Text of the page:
California has long been known as the Golden State — the destination for entrepreneurs and dream-seekers and home to Hollywood and Silicon Valley. Through groundbreaking environmental leadership, we have also earned a reputation as the green state. In 2010, California celebrated the 40th anniversary of the California Environmental Quality Act (CEQA), which over the years has contributed to cleaner air, cleaner water and better environmental protection for our communities.
Unfortunately, CEQA has not aged gracefully and is now tarnishing our golden sheen. In the decades since passage, more than 120 additional environmental laws have been adopted at the state and federal level. This complex multi-layering of laws has made the CEQA process excessively duplicative, jeopardizing community renewal, job-creation and projects that would improve the environment.
Instead of serving as a vehicle to study projects and mitigate potential environmental impacts, some interest groups have morphed CEQA into a tool for stopping and/or fatally delaying projects. All too often, lawsuits are brought or threatened for non-environmental reasons. Ironically, in many cases, these lawsuits seek to halt environmentally desirable projects like clean power, infill and transit. In these situations, interest groups use CEQA to work at odds with — instead of in concert with — other environmental laws of the State.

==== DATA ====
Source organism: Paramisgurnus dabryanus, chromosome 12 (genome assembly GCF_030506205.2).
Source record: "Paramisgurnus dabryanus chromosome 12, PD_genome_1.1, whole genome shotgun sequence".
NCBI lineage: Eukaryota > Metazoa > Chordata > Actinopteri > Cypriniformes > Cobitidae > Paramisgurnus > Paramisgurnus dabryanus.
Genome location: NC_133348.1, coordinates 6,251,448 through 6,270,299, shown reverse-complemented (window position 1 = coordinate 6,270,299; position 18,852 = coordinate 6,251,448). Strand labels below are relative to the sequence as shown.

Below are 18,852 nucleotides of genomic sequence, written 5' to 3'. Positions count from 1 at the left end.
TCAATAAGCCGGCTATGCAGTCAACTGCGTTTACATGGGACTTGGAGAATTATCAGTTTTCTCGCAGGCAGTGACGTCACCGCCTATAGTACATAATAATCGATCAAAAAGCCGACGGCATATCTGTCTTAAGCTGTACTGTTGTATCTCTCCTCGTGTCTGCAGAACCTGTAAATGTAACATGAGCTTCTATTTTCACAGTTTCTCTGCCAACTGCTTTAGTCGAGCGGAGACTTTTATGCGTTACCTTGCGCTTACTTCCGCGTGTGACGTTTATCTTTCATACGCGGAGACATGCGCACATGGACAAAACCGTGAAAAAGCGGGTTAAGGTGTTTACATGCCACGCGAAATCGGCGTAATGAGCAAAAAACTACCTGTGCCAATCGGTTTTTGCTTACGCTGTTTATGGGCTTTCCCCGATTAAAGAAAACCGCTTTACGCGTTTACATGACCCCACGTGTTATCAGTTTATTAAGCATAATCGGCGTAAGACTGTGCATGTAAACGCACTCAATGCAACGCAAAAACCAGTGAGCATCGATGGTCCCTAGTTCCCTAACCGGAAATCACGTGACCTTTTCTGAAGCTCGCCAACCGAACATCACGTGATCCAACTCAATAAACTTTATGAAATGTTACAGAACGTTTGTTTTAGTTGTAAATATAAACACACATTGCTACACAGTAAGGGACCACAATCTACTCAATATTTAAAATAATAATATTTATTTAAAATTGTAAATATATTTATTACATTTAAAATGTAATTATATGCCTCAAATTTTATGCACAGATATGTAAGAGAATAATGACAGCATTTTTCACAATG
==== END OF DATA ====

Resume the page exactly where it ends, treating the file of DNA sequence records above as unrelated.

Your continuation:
The Chamber has helped spearhead a statewide effort to achieve responsible, thoughtful CEQA reforms to preserve the original intent of the law — environmental protection — while stamping out some abuses for non-environmental reasons. This coalition of business, labor, schools, hospitals, clean technology companies and local government has united around a package of modernization proposals to:
- Integrate environmental and planning laws;
- Eliminate duplication;
- Focus CEQA litigation on compliance with environmental and planning laws; and
- Enhance public disclosure and accountability
Action on CEQA modernization is one of the biggest steps the state Legislature can take to improve our economy and our environment at a faster pace. Time is running out for Sacramento to act before the end of the 2012 session on August 31. I encourage every member who has contact with a legislator during the next nine days to advocate on behalf of these vital reforms and assertively reject the false notion that these changes are an effort to "gut" CEQA.
These changes will allow California to remain a leader in environmental stewardship, while at the same time promoting responsible investments in schools, clean technology, roads, mass transit, hospitals, infill development, housing, businesses and new jobs. Green and golden are not mutually exclusive goals. Together, they have helped make California great.
And that's The Business Perspective.
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